Independence Mine: Being Your Own Boss
Have you ever dreamt of standing on your own and doing things your way? Being your own boss is possible, but you should be aware of what it entails.
Not having to set an alarm. Avoiding the daily commute. Working in your pajamas from the comfort of your home. Does any of this sound like music to your ears?
Most people will at some point in life entertain the idea of being their own bosses. A shitty job experience in the past can be enough to trigger such thoughts — or simply reaching a point where dealing with orders from above is enough and trying to carve your own path becomes attractive.
Others might even feel shackled by the traditional 9 to 5. In its 2017 State of Telecommuting in the US Employee Workforce report, FlexJobs found that “3.9 million U.S. employees, or 2.9 percent of the total U.S. workforce, work from home at least half of the time, up from 1.8 million in 2005.” This non-negligeable 115% increase in a decade opens our eyes to a new mentality about work that perfectly syncs with technology breakthroughs.
It seems workers value freedom and flexibility greatly; above almost anything else. Can we really blame them? Unless you want to alienate a whole group, it might be time to reconsider the old ways and embrace a shifting paradigm. Work doesn’t have to be seen as castrative or only as a means to an end; nurturing positive environments where you can grow both as a human being AND professionally speaking is what businesses should aim for — requiring a will to adapt, but not blindly so.
However, independence comes at a price.
Standing on your own feet: considerations & preemptive measures
Before you decide to forge your own path and be the master of your own destiny, there are some important things you should be aware of. Not being tied to an office and taking on all responsibilities now as your own boss might be right up your alley, but it’s not always a walk in the park.
Hit or Miss Productivity
Being your own boss means you have to deal with all aspects of your business. Unless you have iron self-discipline, distractions can really hinder your productivity — doubly so if you’re working from home, endlessly tempted to watch just one more Netflix episode from your favorite series, playing that ever-so-addictive video game while you’re supposed to be working, or just downright chilling at the wrong time.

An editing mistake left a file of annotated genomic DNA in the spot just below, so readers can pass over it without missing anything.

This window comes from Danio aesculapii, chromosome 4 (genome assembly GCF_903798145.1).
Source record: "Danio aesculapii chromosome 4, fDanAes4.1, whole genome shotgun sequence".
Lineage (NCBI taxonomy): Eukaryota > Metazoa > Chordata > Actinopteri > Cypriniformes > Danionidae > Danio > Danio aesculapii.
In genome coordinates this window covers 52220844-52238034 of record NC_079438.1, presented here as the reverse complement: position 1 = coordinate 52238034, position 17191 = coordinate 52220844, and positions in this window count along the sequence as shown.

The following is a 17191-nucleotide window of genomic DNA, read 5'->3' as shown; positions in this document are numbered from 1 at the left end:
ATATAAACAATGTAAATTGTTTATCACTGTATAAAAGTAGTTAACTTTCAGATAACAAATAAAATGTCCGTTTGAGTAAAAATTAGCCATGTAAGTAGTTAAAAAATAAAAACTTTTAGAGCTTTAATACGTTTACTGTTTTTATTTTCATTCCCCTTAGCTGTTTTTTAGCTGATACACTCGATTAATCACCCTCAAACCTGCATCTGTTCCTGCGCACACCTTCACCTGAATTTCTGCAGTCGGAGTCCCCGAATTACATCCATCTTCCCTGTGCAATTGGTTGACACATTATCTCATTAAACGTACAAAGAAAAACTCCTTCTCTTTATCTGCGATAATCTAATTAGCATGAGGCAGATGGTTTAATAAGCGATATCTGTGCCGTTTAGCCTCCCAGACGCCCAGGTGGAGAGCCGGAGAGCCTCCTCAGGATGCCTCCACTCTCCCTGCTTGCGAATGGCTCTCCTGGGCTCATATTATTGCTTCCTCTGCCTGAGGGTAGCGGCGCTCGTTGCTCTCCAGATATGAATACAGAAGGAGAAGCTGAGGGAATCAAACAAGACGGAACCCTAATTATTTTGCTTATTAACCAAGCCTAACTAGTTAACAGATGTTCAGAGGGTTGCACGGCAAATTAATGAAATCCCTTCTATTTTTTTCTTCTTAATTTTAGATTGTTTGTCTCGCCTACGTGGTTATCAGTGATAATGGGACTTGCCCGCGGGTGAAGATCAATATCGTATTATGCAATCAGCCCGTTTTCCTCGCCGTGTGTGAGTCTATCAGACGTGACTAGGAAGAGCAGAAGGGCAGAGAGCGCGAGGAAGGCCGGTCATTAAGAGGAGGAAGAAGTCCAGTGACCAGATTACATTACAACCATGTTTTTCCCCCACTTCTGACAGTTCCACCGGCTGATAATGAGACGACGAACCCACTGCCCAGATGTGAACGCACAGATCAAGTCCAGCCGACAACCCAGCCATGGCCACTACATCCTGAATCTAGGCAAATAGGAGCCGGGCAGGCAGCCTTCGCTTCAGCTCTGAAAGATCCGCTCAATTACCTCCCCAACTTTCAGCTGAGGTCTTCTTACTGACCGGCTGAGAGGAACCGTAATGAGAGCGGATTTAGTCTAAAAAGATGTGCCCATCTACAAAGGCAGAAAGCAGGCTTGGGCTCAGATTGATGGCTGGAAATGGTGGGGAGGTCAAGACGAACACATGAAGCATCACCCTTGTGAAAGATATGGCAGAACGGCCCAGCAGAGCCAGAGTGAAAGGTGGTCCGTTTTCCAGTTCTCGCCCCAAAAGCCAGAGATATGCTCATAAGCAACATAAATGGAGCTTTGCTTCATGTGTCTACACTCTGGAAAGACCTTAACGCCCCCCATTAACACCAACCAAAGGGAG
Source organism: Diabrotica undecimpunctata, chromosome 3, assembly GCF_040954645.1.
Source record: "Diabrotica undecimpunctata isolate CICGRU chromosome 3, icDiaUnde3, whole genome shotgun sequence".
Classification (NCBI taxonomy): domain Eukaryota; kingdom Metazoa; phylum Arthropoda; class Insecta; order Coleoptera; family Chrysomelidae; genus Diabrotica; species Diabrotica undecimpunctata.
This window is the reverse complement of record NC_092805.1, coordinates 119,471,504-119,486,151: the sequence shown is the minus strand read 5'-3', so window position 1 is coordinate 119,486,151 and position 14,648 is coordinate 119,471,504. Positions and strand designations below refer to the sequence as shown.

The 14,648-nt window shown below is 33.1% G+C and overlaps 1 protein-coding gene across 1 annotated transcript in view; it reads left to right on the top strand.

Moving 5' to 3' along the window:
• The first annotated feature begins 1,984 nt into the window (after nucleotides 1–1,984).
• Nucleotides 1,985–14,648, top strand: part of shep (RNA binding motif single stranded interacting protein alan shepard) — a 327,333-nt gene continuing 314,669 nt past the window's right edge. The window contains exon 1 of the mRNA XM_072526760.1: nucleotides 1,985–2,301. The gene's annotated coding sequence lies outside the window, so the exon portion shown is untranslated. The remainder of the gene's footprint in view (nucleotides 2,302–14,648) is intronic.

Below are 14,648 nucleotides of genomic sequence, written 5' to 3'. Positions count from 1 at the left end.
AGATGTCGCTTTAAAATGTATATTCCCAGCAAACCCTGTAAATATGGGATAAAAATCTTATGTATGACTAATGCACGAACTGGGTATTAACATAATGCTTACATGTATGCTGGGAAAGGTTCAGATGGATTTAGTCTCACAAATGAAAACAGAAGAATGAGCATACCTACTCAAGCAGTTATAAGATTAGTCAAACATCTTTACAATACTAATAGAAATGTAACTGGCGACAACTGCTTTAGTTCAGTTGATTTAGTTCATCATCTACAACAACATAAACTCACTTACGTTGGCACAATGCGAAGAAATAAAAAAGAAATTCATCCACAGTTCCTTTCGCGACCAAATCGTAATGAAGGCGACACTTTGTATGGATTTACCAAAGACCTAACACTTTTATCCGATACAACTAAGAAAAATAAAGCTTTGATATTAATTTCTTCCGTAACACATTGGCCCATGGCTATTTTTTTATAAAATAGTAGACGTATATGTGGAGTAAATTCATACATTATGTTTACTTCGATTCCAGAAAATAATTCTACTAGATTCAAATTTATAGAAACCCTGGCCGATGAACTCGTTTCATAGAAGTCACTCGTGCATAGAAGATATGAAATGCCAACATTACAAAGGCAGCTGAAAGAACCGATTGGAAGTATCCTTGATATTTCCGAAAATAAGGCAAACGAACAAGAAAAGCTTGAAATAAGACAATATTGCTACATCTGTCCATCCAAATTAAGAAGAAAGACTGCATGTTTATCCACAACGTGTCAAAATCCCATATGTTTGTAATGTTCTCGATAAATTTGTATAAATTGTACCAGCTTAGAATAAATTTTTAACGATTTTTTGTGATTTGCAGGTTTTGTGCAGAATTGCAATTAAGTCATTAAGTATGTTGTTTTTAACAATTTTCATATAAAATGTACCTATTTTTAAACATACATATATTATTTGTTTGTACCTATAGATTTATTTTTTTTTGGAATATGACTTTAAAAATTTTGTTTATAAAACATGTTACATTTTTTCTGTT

It’s easy to lose focus and motivation … therefore, developing good motivational strategies and a plan is pivotal to successfully being your own boss.
Preemptive measures: have a real working place (i.e. not your couch) and schedule your days in advance. Always remember why you wanted to be your own boss in the first place so you have the motivation to push forward even during lulls or difficult times. Set some goals you want to reach; write it all down or use software like LifeTick.
Mental and Physical Health
Not everyone is fit to be a leader and choosing the entrepreneur way is a real challenge. You’re going to feel pressured, your patience will be put to the test. How you rebound after failures will dictate whether or not you can hope to be successful.
Beyond these preoccupations, you might feel alone, like a one man army. Independence can take its toll on you. Good mental health has many benefits, including a greater ability to enjoy life, cope with difficult times, higher self-esteem and more energy to spend on things that matter to you.
By acting on your own, you might pick up some bad habits along the way … like adopting a sedentary lifestyle, for one.
This is especially true in a world where almost everything can be done with the help of computers. Groceries? Check. Online shopping? Check. Sex? We’ll leave that one to you…
Preemptive measures: work on your relationships. Humans are social animals so you actually need to interact with others at some point. If you have the chance, meet with like-minded people at least once per week. Find a hobby and join a club. Get out of your house. Also, don’t underestimate physical activity. Even just a few minutes a day is good for the body. Try to exercise often and you will see the benefits. An appropriate diet will also improve your overall health.
“’Tis impossible to be sure of any thing but Death and Taxes,” – Christopher Bullock (1716).
Nobody likes taxes; and as an entrepreneur, you’ll learn to absolutely loathe ’em. The paperwork involved is annoying and can really come back to bite you someday if you’re not careful.